As the White House mulls a smaller, second round of economic stimulus, a key concern for Democrats is how best to help hard-hit political swing states with mounting unemployment.
With a range of foreign and domestic issues pressing on President Obama, one still trumps them all: the economy. Without significant job creation, Democrats could see significant political setbacks come the 2010 midterm elections and beyond.
"I think the urgency in getting our economy moving again now is the same urgency that, quite frankly, the economic team had the first day we walked in here," said White House press secretary Robert Gibbs. "There's been a urgency around that ... throughout the campaign."
Potential trouble spots for Obama abound. The unemployment rate in North Carolina is 10.8 percent, according to the U.S. Bureau of Labor Statistics, higher than the national average of 9.8 percent.
A recent poll of North Carolina voters found a majority disapprove of the job Obama is doing -- 53 percent, to 44 percent who said they approve, according to a Civitas Flash poll.
More ominous still, the poll found that Obama has lost the support of the state's unaffiliated voters, 63 percent of whom view him unfavorably. Seventy-one percent of Democrats approve of him, along with 17 percent of Republicans.
Maintaining the support of his own party plus the nation's independent voters is essential for Obama and the Democratic Party to hold off major gains by Republicans in 2010. Polls have shown concern about economic matters driving independents away.
Also worrisome are states like Indiana, which has a 9.9 unemployment rate, and Ohio, which has 10.8 percent unemployment. Michigan, critical in most elections, has the highest unemployment in the nation, a 15.2 percent.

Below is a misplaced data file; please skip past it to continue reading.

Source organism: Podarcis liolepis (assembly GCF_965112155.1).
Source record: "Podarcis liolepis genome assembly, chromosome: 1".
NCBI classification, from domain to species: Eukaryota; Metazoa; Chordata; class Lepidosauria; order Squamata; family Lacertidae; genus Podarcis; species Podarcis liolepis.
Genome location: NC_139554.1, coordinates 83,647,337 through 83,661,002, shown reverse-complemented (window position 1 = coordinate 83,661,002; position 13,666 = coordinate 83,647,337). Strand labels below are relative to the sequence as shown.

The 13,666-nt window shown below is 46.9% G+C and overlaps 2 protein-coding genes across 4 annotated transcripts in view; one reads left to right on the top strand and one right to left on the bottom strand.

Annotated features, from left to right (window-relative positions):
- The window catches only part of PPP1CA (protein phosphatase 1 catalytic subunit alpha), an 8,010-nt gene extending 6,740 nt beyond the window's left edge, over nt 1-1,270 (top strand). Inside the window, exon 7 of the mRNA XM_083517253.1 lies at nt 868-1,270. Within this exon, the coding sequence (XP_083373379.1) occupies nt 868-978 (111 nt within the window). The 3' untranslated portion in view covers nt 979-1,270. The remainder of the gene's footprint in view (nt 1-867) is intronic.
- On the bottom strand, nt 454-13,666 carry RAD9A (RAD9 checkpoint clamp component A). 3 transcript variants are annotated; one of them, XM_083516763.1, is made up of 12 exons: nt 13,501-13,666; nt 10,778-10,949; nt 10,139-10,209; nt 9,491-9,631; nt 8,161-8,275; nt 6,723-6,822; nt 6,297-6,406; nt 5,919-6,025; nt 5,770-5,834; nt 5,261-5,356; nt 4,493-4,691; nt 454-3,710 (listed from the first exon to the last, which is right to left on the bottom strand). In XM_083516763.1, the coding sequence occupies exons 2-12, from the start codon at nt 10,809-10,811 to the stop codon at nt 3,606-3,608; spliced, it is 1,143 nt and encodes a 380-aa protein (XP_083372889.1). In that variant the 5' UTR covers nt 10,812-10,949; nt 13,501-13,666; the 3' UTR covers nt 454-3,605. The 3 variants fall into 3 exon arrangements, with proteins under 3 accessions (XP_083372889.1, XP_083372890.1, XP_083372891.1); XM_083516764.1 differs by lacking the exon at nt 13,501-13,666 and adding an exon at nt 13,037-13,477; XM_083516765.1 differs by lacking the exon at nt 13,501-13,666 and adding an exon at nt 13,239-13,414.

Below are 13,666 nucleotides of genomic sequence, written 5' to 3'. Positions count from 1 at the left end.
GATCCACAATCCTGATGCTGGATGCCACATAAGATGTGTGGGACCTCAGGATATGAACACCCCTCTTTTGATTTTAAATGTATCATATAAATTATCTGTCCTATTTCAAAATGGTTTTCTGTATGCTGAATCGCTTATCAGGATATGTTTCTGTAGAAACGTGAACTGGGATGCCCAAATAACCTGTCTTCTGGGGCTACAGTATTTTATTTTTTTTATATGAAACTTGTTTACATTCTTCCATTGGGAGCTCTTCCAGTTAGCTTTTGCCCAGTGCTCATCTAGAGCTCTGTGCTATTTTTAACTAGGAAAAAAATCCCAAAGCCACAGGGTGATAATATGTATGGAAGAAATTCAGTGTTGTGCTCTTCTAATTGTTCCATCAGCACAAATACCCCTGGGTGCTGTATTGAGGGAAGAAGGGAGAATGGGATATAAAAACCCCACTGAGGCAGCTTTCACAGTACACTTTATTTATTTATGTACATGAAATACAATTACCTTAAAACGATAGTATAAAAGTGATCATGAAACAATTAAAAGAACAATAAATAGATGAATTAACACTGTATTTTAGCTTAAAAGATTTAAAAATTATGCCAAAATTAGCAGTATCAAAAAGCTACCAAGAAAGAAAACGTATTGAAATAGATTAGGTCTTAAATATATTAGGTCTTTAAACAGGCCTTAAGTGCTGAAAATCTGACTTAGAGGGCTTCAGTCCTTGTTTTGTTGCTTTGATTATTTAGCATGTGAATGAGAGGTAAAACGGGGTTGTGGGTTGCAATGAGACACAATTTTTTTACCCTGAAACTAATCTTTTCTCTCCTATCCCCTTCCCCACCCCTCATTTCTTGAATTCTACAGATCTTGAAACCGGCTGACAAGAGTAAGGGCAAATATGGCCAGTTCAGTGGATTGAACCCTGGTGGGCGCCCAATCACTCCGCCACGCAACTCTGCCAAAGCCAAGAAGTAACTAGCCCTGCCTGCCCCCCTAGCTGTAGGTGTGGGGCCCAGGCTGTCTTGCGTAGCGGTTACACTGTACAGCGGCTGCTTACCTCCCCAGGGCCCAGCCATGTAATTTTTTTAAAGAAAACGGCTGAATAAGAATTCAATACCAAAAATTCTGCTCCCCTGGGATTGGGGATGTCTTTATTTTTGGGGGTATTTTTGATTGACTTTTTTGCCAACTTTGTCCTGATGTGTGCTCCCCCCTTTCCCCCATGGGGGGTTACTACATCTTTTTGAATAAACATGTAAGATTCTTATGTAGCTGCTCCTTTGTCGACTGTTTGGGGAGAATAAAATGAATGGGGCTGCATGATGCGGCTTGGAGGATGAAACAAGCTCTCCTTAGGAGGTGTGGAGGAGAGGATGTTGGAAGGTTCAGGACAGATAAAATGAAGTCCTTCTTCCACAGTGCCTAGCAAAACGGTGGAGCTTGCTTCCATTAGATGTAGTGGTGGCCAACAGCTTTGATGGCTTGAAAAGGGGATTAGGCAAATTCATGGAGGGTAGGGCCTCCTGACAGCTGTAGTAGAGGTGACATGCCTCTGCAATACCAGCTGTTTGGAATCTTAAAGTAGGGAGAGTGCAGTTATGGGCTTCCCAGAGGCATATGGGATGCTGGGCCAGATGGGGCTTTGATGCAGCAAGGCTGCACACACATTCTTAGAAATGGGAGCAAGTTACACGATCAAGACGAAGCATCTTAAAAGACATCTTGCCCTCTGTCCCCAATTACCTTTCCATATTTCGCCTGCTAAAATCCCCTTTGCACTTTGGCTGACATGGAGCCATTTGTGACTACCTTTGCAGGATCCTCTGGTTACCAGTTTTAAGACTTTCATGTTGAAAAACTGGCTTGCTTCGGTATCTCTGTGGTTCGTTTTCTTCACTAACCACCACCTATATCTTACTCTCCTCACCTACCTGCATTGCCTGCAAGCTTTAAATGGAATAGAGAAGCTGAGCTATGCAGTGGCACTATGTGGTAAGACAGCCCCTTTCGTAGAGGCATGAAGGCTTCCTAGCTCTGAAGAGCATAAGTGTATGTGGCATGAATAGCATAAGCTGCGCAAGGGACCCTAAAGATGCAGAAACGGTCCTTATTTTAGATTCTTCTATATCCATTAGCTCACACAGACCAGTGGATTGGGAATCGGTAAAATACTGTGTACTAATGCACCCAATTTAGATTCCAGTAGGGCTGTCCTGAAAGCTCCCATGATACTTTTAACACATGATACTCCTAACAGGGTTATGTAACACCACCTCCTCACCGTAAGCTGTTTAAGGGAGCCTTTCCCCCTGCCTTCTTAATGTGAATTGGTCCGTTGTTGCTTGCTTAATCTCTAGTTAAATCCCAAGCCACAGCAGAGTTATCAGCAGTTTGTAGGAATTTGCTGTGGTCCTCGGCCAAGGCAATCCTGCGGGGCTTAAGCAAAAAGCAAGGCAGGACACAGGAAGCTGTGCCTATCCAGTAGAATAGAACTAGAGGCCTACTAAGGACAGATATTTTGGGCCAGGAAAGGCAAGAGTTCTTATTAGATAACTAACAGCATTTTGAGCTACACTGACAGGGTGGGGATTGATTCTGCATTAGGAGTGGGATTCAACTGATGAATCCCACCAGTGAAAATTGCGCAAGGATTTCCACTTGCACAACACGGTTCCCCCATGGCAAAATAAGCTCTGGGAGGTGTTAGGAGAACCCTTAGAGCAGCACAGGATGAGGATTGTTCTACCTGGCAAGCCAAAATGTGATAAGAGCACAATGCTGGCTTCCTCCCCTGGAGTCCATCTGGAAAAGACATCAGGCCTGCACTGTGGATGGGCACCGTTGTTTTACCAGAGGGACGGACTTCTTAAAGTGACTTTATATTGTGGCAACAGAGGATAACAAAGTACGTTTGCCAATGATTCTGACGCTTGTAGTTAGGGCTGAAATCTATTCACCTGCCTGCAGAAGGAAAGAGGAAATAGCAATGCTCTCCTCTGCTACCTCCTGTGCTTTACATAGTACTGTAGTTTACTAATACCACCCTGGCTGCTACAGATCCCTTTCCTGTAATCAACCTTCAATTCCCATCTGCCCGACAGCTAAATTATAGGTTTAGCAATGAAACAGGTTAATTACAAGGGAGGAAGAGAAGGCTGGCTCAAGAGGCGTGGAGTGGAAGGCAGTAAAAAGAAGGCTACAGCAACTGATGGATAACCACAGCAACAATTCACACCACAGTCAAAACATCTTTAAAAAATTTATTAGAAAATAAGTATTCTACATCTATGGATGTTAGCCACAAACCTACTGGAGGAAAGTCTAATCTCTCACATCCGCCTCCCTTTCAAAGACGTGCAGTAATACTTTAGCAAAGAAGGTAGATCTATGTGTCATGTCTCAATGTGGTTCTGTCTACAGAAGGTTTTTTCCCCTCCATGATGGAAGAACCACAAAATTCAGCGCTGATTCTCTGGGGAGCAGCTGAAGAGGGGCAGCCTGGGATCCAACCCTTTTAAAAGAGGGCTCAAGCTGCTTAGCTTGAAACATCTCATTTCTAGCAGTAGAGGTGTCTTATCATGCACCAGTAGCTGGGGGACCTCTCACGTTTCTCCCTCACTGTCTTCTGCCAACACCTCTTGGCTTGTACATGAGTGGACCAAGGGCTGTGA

But even states like Iowa, with comparatively low unemployment at 6.8 percent, present challenges for Democrats. Dennis Goldford, a political scientist at Drake University, said Iowa tends to lag the rest of the nation but has also felt the effects of layoffs and business closings.
The tough economy left a "massive hole" in the state's budget, Goldford noted, and Democratic Gov. Chet Culver is looking politically vulnerable.
"I think certainly Iowa would represent a microcosm of the problems Democrats are having nationwide," Goldford said.
Early in his administration, Obama said that job creation would be the best measure of the effectiveness of his economic policies. But since then, unemployment has climbed and is expected to exceed 10 percent nationally.
The administration has touted the initial, $787 billion economic stimulus package as a success -- but continues to fret over joblessness. Democrats hope that the remaining $250 billion of the package may result in a stronger job market, but many are now openly talking about the need for another boost.
Gibbs declined to comment on reports the administration is considering tax credits for companies that increase their payrolls, one of several ideas being floated to spur job creation.